Playing it by ear

How best to spend my time is a constant preoccupation of mine. I worry a lot about being productive and I mean this not in so much in an economic sense, but in a wider sense of simply doing things that are of value to other people. Do I spend my time wisely enough? Are the things I am doing with my time (both in my work life and my spare time) worthy? Do they make enough positive contribution to the world? Will they ultimately harm me and my plans for my life? Will they harm others? Since finding myself on the other side of 7 years of marriage a few years ago I have worked back-breakingly hard to establish who I am again and it would seem this involves a lot of self questioning.

The subject of productivity came up in conversation with a dear friend recently. I can’t remember how we got on to the topic now. We were sitting on a beach on a lovely afternoon, which would seem like an unlikely time to start talking about productivity and we agreed that the feeling that we were productive was linked to happiness for each of us. I have discovered that being busy generally is a good thing and I feel at my most relaxed when I am absorbed in something. When I am busy the relentless chattering of my mind quietens. I stop worrying about what I should be doing and thinking and I just get on and do. The tricky bit when this applies to my free time is deciding what it is I should do that will absorb me enough. It is not just about being blindly busy. For a start, if I don’t really want to do something then it will be a struggle to motivate myself to do it and arguing with myself about this will then destroy any sense of absorption in the activity. Also it ideally needs to be something for which I can measure a positive outcome.

Judging whether or not I use my time wisely has an objective component. To want to create things of value to others inserts my activity into a progression of things outside me. It engages me with other people and leaves a mark in the sand that I was here, I did something and it created some happiness (mine and possibly even someone else’s). Examples of things I do that I consider to be productive are writing my blog, baking/cooking to share with other people, going to work and earning a living, helping other people out or supporting them in some way and singing in a choir. An appreciable something is achieved by the expenditure of my time, thereby at least partially fulfilling my criteria for measuring a positive outcome. Put simply, the feeling that I am doing something productive with my time gives me with a sense of security around my experience of happiness.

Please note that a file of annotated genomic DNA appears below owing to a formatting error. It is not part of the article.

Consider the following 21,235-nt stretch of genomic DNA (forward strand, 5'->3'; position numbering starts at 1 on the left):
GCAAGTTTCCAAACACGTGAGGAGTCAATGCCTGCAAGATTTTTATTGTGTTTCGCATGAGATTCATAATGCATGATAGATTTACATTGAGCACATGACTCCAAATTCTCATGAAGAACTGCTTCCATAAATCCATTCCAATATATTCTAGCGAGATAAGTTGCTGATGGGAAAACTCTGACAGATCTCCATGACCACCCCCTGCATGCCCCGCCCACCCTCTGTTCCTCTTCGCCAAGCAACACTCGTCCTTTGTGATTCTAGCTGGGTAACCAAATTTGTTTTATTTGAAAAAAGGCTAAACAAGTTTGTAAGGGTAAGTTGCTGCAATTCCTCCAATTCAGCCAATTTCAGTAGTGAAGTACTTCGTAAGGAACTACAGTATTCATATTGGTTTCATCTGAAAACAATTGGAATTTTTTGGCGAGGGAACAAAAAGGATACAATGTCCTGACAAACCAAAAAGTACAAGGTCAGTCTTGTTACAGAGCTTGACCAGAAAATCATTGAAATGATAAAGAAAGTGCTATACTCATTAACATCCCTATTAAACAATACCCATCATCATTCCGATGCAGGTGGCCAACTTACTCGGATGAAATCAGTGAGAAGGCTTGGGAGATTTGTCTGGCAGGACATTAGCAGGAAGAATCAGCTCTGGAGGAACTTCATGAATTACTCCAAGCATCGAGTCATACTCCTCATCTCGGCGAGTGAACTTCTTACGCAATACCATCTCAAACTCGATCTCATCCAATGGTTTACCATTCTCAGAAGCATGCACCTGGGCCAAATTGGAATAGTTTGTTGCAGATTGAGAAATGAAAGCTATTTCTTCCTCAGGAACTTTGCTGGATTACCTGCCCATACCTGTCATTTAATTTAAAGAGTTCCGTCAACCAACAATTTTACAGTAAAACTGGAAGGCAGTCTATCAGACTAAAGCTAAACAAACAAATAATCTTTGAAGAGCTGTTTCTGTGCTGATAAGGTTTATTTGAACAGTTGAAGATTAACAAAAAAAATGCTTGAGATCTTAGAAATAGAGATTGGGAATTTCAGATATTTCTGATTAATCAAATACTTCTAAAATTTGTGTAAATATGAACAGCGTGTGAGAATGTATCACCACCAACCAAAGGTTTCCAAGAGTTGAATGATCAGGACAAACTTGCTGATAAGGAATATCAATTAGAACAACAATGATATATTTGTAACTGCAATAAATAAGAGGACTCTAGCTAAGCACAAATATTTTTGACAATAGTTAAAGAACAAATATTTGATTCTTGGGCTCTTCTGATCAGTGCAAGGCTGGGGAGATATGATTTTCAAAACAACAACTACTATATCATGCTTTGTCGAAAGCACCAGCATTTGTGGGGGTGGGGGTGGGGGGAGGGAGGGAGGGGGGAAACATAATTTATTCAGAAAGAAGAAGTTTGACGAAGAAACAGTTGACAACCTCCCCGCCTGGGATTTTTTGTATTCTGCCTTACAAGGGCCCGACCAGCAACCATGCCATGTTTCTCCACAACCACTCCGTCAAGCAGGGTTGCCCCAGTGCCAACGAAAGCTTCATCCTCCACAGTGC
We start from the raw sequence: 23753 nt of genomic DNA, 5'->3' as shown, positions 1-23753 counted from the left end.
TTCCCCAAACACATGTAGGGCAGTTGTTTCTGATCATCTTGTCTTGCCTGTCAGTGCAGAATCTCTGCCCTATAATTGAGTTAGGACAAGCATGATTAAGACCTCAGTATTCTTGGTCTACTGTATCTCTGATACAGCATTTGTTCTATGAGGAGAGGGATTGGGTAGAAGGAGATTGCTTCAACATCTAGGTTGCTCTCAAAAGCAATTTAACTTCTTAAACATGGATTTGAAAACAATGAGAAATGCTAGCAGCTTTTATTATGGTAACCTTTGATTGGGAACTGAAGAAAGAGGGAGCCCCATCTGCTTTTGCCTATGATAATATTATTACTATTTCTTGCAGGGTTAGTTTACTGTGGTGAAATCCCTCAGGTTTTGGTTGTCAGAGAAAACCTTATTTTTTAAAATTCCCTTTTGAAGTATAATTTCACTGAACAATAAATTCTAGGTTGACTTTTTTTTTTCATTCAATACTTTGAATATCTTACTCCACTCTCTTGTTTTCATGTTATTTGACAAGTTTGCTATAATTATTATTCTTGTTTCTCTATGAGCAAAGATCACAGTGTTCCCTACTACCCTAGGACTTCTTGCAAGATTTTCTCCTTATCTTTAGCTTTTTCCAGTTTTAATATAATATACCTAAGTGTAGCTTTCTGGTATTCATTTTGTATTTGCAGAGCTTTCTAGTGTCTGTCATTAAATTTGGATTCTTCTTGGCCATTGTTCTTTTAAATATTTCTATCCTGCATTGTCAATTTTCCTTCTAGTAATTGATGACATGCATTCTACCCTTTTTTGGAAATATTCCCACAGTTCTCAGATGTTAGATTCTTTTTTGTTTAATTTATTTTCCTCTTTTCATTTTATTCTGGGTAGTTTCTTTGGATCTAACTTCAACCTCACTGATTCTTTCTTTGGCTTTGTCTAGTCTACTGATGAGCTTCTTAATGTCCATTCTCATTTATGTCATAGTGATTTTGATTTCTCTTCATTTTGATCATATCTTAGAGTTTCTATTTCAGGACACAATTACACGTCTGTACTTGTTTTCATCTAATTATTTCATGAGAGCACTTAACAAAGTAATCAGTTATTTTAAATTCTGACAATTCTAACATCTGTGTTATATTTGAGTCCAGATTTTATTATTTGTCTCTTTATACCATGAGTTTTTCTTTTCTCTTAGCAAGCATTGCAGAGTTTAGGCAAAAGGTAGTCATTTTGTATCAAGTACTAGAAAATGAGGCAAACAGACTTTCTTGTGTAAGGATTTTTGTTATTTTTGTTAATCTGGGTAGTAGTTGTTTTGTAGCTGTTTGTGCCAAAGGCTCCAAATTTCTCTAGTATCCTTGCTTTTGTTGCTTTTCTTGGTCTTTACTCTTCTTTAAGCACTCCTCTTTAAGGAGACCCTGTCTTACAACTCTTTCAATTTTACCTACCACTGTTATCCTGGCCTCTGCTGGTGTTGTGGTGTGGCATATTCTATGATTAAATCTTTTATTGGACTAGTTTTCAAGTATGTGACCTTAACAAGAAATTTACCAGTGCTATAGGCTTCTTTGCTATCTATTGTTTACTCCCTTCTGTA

Unfortunately I can quite easily turn the objective bit, the bit that gives that nice sense of security that what I am doing is worthwhile, into a tool of torture. I have this nasty habit of latching on to the more objective outcomes of my activity and bashing myself in to them and this feels somewhat like throwing myself in to a brick wall, repeatedly. I get so busy with the producing that I forget that in the first instance I was trying to be happy and gain enjoyment from living. Without this very important human bit at the core of my activity I exhaust myself, get miserable and lose all motivation. I have done it time and time again and then I berate myself for losing motivation, which doesn’t do much to make me feel better about myself.

For example, I really enjoy cooking dinner to share with a friend. I enjoy cooking, I enjoy sharing food with a friend and I enjoy the company that comes with it. At some point I decided that the making of food bit must be the most important. So I got myself in the habit of making a huge performance out of cooking. It had to be something complicated and stressful, it had to be something I had never cooked before, it all had to be presented perfectly. Funnily enough I stopped enjoying the cooking and found myself bad company as a result of all the stress I was putting myself under. I have since learned that just the offer of cooking food and sharing with others is valuable enough in itself. Forgetting the less tangible reasons why I do something can undermine the whole endeavour.